Globalization: Why We Care About Faraway Events
by Carla Mooney (Author) and Samuel Carbaugh (Illustrator)
Booktalk: For centuries, people from different societies and cultures have made contact with each other and exchanged goods and ideas. Globalization is not a new thing, but in recent years, advances in transportation and technology have made it easier than ever to connect with people everywhere, whether they are sitting next to you on a bus, waiting for you at home, or sitting on a different bus halfway around the globe. Jet airplanes and great ocean ships carry people and goods everywhere in the world. Cell phones, computers, the Internet, and social media allow people to communicate instantly, no matter where they are. Through globalization, the world is becoming more interconnected and interdependent. Is globalization a good thing? Does globalization benefit all world citizens, rich and poor? Or does it only benefit a few, while harming others?
Snippet: Globalization is not new–it has happened throughout history. Globalization occurred when people traveled from one nation to another and exchanged goods, ideas, and culture. More than 2,000 years ago, Alexander the Great was king of the ancient Greek kingdom of Macedon. As he conquered new lands, his armies spread ancient Greek culture to many places in southwestern Asia, northern Africa, and southern Europe.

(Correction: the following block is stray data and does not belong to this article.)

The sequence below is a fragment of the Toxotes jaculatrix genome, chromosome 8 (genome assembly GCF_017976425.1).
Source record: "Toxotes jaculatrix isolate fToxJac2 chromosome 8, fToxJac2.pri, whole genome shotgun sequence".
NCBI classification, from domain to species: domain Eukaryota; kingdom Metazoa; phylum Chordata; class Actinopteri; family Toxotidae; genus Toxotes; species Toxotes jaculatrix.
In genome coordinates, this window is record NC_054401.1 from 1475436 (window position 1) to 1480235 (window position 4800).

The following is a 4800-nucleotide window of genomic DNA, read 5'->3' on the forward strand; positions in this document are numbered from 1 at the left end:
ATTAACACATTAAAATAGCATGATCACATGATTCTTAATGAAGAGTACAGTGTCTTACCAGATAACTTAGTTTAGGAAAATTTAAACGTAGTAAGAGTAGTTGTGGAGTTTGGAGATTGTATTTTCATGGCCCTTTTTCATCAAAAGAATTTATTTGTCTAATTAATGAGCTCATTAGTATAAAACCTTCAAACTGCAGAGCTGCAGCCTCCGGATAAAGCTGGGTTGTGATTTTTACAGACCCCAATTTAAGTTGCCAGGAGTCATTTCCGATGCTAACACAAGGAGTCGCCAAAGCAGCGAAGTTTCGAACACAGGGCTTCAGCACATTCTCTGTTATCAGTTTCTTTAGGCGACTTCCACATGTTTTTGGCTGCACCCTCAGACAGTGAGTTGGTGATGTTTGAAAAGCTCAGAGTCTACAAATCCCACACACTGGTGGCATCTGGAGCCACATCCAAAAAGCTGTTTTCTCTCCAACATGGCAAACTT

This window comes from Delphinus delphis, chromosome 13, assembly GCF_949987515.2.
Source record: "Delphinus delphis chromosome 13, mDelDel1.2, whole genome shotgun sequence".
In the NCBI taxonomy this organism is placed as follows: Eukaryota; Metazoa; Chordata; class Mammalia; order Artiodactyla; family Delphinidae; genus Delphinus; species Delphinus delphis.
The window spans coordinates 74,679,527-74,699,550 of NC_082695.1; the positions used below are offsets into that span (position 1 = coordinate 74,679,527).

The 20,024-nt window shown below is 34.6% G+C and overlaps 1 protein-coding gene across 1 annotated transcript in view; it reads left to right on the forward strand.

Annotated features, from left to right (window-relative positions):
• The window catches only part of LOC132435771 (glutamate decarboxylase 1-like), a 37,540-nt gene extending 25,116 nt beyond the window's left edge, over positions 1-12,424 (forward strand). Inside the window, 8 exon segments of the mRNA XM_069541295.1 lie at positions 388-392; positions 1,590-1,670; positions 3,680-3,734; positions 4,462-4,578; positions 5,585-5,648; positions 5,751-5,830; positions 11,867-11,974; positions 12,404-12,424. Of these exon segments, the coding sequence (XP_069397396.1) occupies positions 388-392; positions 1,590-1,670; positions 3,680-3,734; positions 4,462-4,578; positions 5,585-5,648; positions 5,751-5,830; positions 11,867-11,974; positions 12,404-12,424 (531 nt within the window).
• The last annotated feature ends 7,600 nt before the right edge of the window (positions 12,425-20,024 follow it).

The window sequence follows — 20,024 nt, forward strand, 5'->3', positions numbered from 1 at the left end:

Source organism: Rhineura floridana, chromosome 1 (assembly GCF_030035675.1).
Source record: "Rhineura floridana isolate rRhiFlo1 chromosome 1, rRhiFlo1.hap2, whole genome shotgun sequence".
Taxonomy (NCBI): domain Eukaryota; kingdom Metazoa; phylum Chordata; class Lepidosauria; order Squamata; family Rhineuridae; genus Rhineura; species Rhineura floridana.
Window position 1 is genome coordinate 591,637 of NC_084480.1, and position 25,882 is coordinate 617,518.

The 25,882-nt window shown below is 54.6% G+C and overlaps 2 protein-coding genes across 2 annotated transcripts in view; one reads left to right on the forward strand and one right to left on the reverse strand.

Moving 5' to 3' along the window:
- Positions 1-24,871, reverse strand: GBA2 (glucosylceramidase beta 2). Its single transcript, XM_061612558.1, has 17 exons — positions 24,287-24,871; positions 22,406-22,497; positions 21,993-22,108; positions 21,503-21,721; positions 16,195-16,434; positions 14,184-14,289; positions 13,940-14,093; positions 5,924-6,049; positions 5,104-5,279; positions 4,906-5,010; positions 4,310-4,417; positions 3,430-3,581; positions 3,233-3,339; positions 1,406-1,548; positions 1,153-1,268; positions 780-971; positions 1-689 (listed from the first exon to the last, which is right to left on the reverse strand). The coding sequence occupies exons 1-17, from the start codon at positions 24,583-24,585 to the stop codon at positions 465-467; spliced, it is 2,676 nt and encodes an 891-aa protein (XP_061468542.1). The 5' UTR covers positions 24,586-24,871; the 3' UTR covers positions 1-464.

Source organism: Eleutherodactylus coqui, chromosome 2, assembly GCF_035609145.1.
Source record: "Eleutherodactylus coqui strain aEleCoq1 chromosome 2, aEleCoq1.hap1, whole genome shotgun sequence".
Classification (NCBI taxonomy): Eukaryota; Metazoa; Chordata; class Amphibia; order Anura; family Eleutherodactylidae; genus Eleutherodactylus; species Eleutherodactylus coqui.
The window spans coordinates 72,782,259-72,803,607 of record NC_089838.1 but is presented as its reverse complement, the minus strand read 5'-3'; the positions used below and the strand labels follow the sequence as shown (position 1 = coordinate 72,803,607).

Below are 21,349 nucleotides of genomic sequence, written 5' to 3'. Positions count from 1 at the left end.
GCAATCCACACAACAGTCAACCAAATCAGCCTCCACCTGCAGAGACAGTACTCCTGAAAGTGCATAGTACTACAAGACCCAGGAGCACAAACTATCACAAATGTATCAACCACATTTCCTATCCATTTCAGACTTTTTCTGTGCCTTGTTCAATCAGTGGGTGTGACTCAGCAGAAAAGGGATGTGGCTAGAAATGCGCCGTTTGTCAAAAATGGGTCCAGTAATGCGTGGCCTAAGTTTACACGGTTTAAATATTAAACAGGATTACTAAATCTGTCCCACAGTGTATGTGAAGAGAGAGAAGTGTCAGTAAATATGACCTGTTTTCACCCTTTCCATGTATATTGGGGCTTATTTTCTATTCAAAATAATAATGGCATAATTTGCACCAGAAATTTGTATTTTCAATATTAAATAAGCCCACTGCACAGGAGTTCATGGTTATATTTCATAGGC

During the Middle Ages, the famous Silk Road stretched across Central Asia and connected China and Europe. The trading route passed the northern borders of China, India, and Persia (now Iran) to Eastern Europe, near modern-day Turkey and the Mediterranean Sea. Merchants traveled in large caravans along the route.
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